Bridger spent the next couple of years in the skies of Vietnam, accumulating more than 200 combat flying hours and completing more than 70 combat missions over North Vietnam.

Following the success of a deception-based mission known as Operation Bolo, which placed fighter aircraft in the role of bombers and productively shot down seven enemy MiG-21s, U.S. strategists decided to employ the same scheme again, thinking the North Vietnamese again wouldn't be expecting it. Bridger was selected for round two.

Disastrously, the mission was not afforded the same success as the first. On Jan. 23, 1967, Bridger was shot down by a surface-to-air missile that blew off the tail, right wing and part of the left wing of his F-4. The damage sent him and his wingman into a fiery spiral. He was left no other option than to eject behind enemy lines.

"My backseater was a big guy and he descended faster in his parachute than I did," Bridger joked. "He was in fact being interrogated when I was still floating down to the ground.

"But we were going through all these cloud decks and you couldn't see a thing when you went in one until eventually I came out and I'm about 100 feet above the ground for the last deck and they shot at me. You could feel all of those bullets going by, but I was so low to the ground they didn't have much of a chance to hit anything, and then I hit the ground."

When he hit the ground, Bridger said he just so happened to land in downtown Hanoi, just a few miles outside the prison camp, in the middle of 100 enemy combatants. He was quickly captured and transported to the camp he would call home for the next six years or his life.

Despite the rights owed to him by the Geneva Convention, Bridger and other POWs were severely mistreated. Going without food and water for days on end was common practice in the camp. Physical bondage and torture were a way of life for those noncompliant to the rules. Medical treatment was nonexistent.

In the summer, the 6x6 cells absorbed the sun's heat, creating a sauna-like effect that kept the temperature well into triple digits. The winters were no better. The cold was encased in the brick-and-mortar structures and chilled the rooms below freezing at night. The one thin blanket they were provided was rarely enough.

The sweltering days and the frigid nights were punctuated by torture sessions. American prisoners were beaten excessively, contorted by ropes and chains into tendon-tearing positions, and forced to stay awake for weeks at a time.

"Beginning in 1967, they created a period of what we described as programmed exploitation of the POWs," Bridger said. "They wanted to know our military secrets, extract propaganda, and they wanted us to 'repent our war crimes,' and they would use anything they could to get it out of us."

To combat their captor's attempts to break their spirits, Bridger and the POWs created their own sense of culture, family and laws and committed to a set of values that they refused to violate. They communicated through code to talk about plans of escape, sabotage, and even academic subjects ranging from construction to thermodynamics.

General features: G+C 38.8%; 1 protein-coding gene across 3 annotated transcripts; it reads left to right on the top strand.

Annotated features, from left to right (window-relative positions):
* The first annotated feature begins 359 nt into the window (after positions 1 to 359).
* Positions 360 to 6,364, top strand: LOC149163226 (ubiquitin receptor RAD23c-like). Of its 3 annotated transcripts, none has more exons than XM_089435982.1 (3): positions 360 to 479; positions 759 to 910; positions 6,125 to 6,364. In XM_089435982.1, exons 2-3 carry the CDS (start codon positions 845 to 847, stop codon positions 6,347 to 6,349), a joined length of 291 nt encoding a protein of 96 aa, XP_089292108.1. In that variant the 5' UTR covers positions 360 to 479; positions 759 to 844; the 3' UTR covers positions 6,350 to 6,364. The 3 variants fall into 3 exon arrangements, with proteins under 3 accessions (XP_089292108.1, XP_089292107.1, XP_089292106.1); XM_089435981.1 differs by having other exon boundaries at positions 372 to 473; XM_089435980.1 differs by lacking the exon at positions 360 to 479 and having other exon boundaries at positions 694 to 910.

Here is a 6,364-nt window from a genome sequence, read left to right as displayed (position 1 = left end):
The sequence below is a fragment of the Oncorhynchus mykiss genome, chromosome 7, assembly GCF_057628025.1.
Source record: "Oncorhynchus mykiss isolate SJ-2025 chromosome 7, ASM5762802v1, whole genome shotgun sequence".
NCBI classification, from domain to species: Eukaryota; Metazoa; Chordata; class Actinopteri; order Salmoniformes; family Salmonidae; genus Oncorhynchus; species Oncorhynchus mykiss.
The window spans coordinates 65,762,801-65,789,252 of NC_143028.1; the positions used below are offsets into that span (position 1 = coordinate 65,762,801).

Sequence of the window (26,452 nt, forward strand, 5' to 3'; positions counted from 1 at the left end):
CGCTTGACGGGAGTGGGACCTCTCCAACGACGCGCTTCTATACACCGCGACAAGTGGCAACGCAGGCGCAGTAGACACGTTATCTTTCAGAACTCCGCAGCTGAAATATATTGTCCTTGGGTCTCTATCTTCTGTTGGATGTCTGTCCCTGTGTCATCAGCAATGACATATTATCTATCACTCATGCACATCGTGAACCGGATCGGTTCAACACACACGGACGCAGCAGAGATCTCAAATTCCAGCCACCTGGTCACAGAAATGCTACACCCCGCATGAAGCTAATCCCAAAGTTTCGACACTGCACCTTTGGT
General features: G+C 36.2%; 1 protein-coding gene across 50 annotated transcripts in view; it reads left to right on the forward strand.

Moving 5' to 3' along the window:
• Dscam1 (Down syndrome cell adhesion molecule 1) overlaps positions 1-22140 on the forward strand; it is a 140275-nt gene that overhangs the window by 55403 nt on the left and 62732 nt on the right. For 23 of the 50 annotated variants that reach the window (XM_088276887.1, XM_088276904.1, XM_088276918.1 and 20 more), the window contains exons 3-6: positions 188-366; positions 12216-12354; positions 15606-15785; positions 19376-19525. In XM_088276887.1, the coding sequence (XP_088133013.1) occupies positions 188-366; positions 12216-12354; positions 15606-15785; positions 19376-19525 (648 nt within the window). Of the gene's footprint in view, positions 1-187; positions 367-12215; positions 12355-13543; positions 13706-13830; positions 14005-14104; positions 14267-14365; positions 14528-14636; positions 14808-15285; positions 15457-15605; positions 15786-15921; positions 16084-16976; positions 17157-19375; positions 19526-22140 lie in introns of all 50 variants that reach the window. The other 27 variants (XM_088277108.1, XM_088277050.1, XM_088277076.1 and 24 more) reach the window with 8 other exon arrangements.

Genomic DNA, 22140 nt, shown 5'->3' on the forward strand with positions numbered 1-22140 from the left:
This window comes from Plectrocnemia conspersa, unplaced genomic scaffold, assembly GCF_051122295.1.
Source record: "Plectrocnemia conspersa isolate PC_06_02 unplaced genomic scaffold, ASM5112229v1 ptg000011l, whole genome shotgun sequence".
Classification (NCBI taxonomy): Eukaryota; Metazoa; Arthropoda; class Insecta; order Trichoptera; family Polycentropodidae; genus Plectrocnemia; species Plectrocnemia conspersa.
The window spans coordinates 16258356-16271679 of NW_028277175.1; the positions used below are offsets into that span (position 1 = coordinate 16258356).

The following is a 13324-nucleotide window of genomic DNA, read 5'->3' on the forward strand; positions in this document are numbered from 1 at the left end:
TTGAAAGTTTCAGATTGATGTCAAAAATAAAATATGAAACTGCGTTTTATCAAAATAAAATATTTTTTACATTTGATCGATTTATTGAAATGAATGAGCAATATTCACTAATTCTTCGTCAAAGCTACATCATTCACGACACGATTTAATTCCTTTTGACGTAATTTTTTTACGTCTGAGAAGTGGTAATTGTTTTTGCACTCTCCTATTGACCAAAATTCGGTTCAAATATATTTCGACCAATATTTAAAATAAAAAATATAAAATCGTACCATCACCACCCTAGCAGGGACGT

Bridger said their minds were their only toy and they knew how to use them.

"We spent endless hours sharing information on every topic you can imagine," he said. "At the end of the conflict, we had people coming out of the dungeons of North Vietnam returning to the universities all across America, taking the final exams in courses that expanded the sciences, humanities and the arts. All of which they learned by placing their ear against a 3-foot thick concrete wall and tapping to each other. Never underestimate the power of knowledge."

Taking care of each other and bettering themselves is what Bridger said gave them hope throughout their time at the prison.

Their release finally came in March 1973 and the prisoners were returned to U.S. soil and reunited with their families.

Bridger wasted no time getting back to what he loved most. Two weeks following his return, which was mostly filled with medical appointments and debriefs, he returned to the air in the same aircraft he was shot down in.

He was stationed at Seymour Johnson AFB and flew with the 334th and 335th Fighter Squadrons during his 4-year stay. He even served as an instructor pilot for a couple years as he originally wanted to a decade ago.

Bridger retired in October of 1984 after 22 years of service. His awards and decorations include two Purple Heart medals, the Bronze Star with Valor Medal, and the Prisoner of War Medal. In his retirement, he continues to serve by delivering his message of perseverance to today's service members.

"You have two choices by which to live your life," Bridger explained. "You can seek a life of prosperity, and if you do, we can measure how well you're doing by the clothes you wear, the car you drive, or how much money you have in your bank account. On the other hand, you can pursue a life of abundance, which cannot be measured by what you acquire, but rather by what you give, and what you give will be determined by what you value about life, about living, about being."